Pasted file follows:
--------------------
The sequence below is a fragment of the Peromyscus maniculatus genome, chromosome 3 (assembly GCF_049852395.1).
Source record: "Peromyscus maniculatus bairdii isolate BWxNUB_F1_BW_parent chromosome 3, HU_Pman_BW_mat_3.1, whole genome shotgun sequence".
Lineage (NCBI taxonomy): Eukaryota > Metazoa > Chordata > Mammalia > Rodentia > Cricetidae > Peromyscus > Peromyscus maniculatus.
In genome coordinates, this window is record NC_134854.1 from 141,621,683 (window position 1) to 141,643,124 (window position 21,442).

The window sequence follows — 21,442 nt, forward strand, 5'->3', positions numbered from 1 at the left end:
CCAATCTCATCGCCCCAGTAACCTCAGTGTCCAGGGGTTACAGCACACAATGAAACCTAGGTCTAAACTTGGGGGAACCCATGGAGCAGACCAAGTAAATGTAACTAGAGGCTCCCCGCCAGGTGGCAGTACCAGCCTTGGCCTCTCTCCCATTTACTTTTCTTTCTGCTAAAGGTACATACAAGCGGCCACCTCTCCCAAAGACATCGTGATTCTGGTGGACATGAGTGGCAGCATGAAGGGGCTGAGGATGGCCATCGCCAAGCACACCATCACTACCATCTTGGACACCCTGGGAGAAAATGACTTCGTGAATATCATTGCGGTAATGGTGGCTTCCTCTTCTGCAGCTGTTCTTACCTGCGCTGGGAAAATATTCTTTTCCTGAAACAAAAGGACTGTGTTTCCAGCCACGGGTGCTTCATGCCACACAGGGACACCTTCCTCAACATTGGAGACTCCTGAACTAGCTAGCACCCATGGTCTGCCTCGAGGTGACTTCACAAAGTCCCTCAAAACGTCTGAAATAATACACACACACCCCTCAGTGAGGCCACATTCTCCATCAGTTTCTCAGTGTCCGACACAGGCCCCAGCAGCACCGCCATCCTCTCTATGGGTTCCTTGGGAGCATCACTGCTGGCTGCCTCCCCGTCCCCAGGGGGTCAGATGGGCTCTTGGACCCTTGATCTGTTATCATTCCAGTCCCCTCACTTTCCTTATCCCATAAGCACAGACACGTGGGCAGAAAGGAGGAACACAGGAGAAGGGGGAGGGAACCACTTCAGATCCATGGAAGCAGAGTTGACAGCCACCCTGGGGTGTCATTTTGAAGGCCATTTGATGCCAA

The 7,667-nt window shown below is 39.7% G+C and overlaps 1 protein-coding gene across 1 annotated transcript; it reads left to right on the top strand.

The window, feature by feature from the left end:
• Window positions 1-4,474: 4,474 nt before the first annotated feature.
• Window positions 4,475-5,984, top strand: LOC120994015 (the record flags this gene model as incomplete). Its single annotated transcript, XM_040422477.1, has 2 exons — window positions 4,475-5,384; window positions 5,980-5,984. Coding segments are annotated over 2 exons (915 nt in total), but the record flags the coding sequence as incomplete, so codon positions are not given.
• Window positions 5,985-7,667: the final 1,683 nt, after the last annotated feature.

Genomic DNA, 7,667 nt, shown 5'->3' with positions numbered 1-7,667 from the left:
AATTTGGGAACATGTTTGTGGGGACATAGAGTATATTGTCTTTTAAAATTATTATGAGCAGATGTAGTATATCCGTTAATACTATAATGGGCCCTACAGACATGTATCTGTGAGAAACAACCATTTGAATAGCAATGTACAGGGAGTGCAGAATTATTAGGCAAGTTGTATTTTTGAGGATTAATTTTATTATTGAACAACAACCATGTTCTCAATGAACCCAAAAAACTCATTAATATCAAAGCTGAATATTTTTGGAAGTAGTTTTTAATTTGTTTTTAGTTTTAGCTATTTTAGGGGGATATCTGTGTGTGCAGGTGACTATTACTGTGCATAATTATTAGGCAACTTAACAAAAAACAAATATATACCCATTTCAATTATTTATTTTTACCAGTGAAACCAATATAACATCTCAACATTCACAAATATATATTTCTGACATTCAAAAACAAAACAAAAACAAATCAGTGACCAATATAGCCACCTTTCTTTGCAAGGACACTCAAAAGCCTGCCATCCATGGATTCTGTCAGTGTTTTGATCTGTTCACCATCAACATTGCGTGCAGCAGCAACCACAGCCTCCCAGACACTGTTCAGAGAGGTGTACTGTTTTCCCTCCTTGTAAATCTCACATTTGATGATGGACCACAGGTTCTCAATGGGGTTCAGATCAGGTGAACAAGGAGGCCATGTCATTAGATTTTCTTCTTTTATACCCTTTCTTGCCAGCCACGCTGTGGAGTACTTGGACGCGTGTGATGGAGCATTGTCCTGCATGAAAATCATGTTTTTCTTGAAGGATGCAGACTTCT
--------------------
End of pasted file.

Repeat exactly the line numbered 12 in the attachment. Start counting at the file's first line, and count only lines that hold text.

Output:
Genomic DNA, 7,667 nt, shown 5'->3' with positions numbered 1-7,667 from the left: